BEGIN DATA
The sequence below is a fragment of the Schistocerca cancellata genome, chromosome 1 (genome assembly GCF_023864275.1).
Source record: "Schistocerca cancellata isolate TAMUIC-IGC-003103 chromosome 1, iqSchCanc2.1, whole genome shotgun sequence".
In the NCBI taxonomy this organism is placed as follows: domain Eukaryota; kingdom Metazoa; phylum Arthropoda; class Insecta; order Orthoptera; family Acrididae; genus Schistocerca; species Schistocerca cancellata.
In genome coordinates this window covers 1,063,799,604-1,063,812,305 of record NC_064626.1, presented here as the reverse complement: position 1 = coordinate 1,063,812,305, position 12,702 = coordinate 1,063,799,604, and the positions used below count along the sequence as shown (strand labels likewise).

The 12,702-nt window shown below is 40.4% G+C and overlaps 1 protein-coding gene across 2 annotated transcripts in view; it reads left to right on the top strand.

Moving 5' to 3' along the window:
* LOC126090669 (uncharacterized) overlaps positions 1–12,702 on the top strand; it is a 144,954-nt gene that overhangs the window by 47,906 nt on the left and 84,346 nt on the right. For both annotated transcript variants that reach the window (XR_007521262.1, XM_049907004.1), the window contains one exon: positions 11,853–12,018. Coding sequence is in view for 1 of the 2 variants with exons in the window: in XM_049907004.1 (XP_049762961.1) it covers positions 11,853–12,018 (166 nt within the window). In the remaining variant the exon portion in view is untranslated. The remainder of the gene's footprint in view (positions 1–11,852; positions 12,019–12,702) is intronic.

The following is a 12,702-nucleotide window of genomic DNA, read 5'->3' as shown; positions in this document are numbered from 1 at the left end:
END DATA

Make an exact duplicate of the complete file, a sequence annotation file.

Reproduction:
The sequence below is a fragment of the Schistocerca cancellata genome, chromosome 1 (genome assembly GCF_023864275.1).
Source record: "Schistocerca cancellata isolate TAMUIC-IGC-003103 chromosome 1, iqSchCanc2.1, whole genome shotgun sequence".
In the NCBI taxonomy this organism is placed as follows: domain Eukaryota; kingdom Metazoa; phylum Arthropoda; class Insecta; order Orthoptera; family Acrididae; genus Schistocerca; species Schistocerca cancellata.
In genome coordinates this window covers 1,063,799,604-1,063,812,305 of record NC_064626.1, presented here as the reverse complement: position 1 = coordinate 1,063,812,305, position 12,702 = coordinate 1,063,799,604, and the positions used below count along the sequence as shown (strand labels likewise).

The 12,702-nt window shown below is 40.4% G+C and overlaps 1 protein-coding gene across 2 annotated transcripts in view; it reads left to right on the top strand.

Moving 5' to 3' along the window:
* LOC126090669 (uncharacterized) overlaps positions 1–12,702 on the top strand; it is a 144,954-nt gene that overhangs the window by 47,906 nt on the left and 84,346 nt on the right. For both annotated transcript variants that reach the window (XR_007521262.1, XM_049907004.1), the window contains one exon: positions 11,853–12,018. Coding sequence is in view for 1 of the 2 variants with exons in the window: in XM_049907004.1 (XP_049762961.1) it covers positions 11,853–12,018 (166 nt within the window). In the remaining variant the exon portion in view is untranslated. The remainder of the gene's footprint in view (positions 1–11,852; positions 12,019–12,702) is intronic.

The following is a 12,702-nucleotide window of genomic DNA, read 5'->3' as shown; positions in this document are numbered from 1 at the left end: